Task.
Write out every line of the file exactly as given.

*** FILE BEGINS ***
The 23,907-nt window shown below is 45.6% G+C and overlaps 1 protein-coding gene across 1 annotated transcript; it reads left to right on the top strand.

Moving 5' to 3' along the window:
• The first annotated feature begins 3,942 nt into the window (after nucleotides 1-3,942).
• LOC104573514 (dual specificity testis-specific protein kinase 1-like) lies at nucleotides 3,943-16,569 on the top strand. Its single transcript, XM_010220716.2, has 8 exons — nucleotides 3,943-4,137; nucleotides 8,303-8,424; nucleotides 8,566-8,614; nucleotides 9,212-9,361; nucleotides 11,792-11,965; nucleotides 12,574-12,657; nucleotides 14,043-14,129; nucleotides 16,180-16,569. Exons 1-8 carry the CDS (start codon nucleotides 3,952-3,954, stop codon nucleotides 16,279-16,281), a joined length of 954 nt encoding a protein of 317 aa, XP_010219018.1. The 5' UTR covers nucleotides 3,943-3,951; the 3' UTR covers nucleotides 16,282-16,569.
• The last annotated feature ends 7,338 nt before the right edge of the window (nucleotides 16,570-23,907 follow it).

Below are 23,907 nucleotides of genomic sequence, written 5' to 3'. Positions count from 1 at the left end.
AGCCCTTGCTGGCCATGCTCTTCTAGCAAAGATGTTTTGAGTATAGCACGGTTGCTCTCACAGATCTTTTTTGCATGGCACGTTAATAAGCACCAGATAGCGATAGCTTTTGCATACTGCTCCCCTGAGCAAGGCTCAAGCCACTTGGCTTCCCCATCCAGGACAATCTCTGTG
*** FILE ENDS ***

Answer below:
The 23,907-nt window shown below is 45.6% G+C and overlaps 1 protein-coding gene across 1 annotated transcript; it reads left to right on the top strand.

Moving 5' to 3' along the window:
• The first annotated feature begins 3,942 nt into the window (after nucleotides 1-3,942).
• LOC104573514 (dual specificity testis-specific protein kinase 1-like) lies at nucleotides 3,943-16,569 on the top strand. Its single transcript, XM_010220716.2, has 8 exons — nucleotides 3,943-4,137; nucleotides 8,303-8,424; nucleotides 8,566-8,614; nucleotides 9,212-9,361; nucleotides 11,792-11,965; nucleotides 12,574-12,657; nucleotides 14,043-14,129; nucleotides 16,180-16,569. Exons 1-8 carry the CDS (start codon nucleotides 3,952-3,954, stop codon nucleotides 16,279-16,281), a joined length of 954 nt encoding a protein of 317 aa, XP_010219018.1. The 5' UTR covers nucleotides 3,943-3,951; the 3' UTR covers nucleotides 16,282-16,569.
• The last annotated feature ends 7,338 nt before the right edge of the window (nucleotides 16,570-23,907 follow it).

Below are 23,907 nucleotides of genomic sequence, written 5' to 3'. Positions count from 1 at the left end.
AGCCCTTGCTGGCCATGCTCTTCTAGCAAAGATGTTTTGAGTATAGCACGGTTGCTCTCACAGATCTTTTTTGCATGGCACGTTAATAAGCACCAGATAGCGATAGCTTTTGCATACTGCTCCCCTGAGCAAGGCTCAAGCCACTTGGCTTCCCCATCCAGGACAATCTCTGTG